Our mornings are usually followed with a brown colored milky tea. Have we ever wondered, what if someone handed us a buttery pink colored cup of tea?
I know most of us would just deny and fail to agree that it’s a tea, but there exist a traditional beverage in the valleys of heaven which is a paradise on Earth-Kashmir, the Noon chai or Kashmiri chai.
Although the exact origin of Kashmiri tea is still unclear, most Kashmiris think that this aromatic spicy traditional drink dates back to the times immemorial and it has been an integral part of their daily consumption for ages.
Many sources also trace origins of this drink to Yarkand valley in the Chinese-occupied Muslim Republic of Uyghurstan.
Noon chai is a traditional pink-colored salted tea beverage made in Kashmir. Noon chai is a prime classical salted cuisine in Kashmir and almost everyone takes this daily.The practice of Nun chai intake is slightly more prevalent in rural regions where agriculture is main profession. In these areas besides morning and afternoon, it is also often taken during working hours.
This peculiar beverage has unique method of preparation which is practiced exclusively in the Kashmir valley.
Noon chai is traditionally made from special tea leaves, milk, salt, pistachios, almonds, cardamom, and cinnamon and cooked in a special vessel called a samovar. A pinch of baking soda is added to help give it more of a pronounced pink color.
A recent variant preparation of this tea also includes sugar, but it isn’t traditionally consumed in Kashmir.
Noon chai is also served in many parts of Pakistan at special occasions, weddings and during the winter months when it is sold at many kiosks.
With the festive month of Ramadan on in Kashmir, people just relish this tea.
In a typical Kashmiri sehri (pre-dawn meal), Noon chai is preferred by mostly all which is accompanied with Geow-dar csot (bread made with ghee) from a local baker which is a Ramadan speciality, this salted tea is also preferred after the long hours of Tarawih prayers at night.
Some old people say some decades ago, people even used to break their fast with the salt tea.
The green tea leaves used in the brewing of Kashmiri tea are the ones from camellia cinensis plant which can really be advantageous during the month of Ramadan as it’s a powerful antioxidant, inhibits formation of blood clots, and wards off chances of stroke and heart attack.There is a belief in the Kashmiri folklore that Noon chai is refreshing in the heat and resists the cold in winters. It’s found to be very nutritive.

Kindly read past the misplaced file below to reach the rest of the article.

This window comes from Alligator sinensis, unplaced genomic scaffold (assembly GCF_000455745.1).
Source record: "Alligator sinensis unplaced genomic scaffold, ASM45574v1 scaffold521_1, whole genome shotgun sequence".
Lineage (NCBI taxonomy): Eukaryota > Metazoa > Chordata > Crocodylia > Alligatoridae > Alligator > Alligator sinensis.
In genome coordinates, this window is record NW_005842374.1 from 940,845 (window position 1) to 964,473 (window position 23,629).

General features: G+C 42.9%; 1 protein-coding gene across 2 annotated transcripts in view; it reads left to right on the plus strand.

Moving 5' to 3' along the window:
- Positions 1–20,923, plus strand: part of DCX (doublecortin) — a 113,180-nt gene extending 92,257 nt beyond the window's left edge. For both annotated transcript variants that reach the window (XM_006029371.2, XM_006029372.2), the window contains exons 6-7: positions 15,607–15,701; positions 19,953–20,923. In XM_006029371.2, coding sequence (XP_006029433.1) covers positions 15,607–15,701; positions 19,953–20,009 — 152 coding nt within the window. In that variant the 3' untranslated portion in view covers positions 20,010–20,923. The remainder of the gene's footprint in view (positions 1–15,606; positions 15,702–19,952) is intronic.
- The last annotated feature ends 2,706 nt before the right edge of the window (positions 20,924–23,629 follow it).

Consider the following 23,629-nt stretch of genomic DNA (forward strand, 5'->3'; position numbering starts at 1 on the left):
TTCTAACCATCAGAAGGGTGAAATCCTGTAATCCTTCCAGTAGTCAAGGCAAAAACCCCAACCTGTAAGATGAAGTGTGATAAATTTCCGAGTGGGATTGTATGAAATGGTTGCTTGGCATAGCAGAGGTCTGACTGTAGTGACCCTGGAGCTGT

The L-theanine, an amino acid component of the tea helps to reduce levels of stress and anxiety.
The digestive tracts during Ramadan are usually disturbed because we just binge on eating after iftar, so just sipping a cup of Kashmiri tea can help in relieving it as cardamom and baking soda appears to treat heart burns, gaseous distension, stomach and intestinal spasms.
Along with that it also helps in reducing the myalgic pains and makes our Tarawih prayers and long night prayers easier as baking soda is known to increase the alkalinity of the blood which reduces and offsets the acidity produced in the muscles during intense, anaerobic exercise that produces lactic acid most quickly.
The tired sleepy feeling can be overcome by having Kashmiri tea in sehri as it energizes, increases mental alertness, has a warming effect, reduces headaches and upholds fluid levels in the body.
The joint pains are also known to disappear to some extent due to presence of cinnamon in it.
To Keep a Watch
A high consumption of this salted tea (more than four cups a day) is independently associated with high risk for esophageal and gastric cancer.The per capita daily consumption of Noon chai ranges from 200 to 2,500 milliliters (mL) and most of the population likes to take it at high temperature which can cause thermal injury to the gastric epithelium.
Also, the naan which is served with Noon chai has added salt which contributes to the salt intake.
Salted tea prepared in copper vessels showed markedly high levels of copper, which may be responsible for the high plasma copper levels.
It has been observed that patients with poorly differentiated tumors had higher plasma copper levels than patients with moderately or well differentiated tumor.
Anaemics should avoid Kashmiri tea as it can cause a drop in iron levels as the polyphenolics in the green tea function as iron chelators and prevent absorption of iron.
As it is said anything less or in excess isn’t good for one’s health. Moderation is the key to one’s health.
Just enjoy the healthy yummy buttery texture with a spicy nutty crunch which gives a lasting warm sensation because this chai truly is a liquid wisdom!Tea is a revered drink for the tea lovers, so a cup of Kashmiri tea at sehri and after iftar can be a refreshment.
This article is from Science’s archive, originally published on an earlier date.
- Ranjeeta Mundhra. The Magical Kashmiri Kahwa Tea. Storify.com. Retrieved July 2015 from: https://storify.com/ranjeetamundhra/the-magical-kashmiri-kahwa-tea
- Amal Khan. Pink chai. Instructables.com. Retrieved July 2015 from: http://www.instructables.com/id/Pink-Chai/
- Chai Tea History and Traditions-Mighty Leaf Tea. Mightyleaf.com Retrieved July 2015 from: https://www.mightyleaf.com/tea-tips-chai-tea-history-and-traditions/
- Fish Tales. In praise of Kashmir: chai, Kashmiri style. December 19, 2005.
- A.B. Sharangi. Medicinal & Therapeutic potentialities of tea (Camellia Cinensis L.) Department of Spices and Plantation Crops, Faculty of Horticulture, BidhanChandra Krishi Viswavidyalaya, Mohanpur 741 252, West Bengal, India. Accepted 11 January 2009. Retrieved from: http://www.7starsma.com/images/TEA-Article-13.pdf
- The History of Chai. Arzoo Online Magazine. August 2008.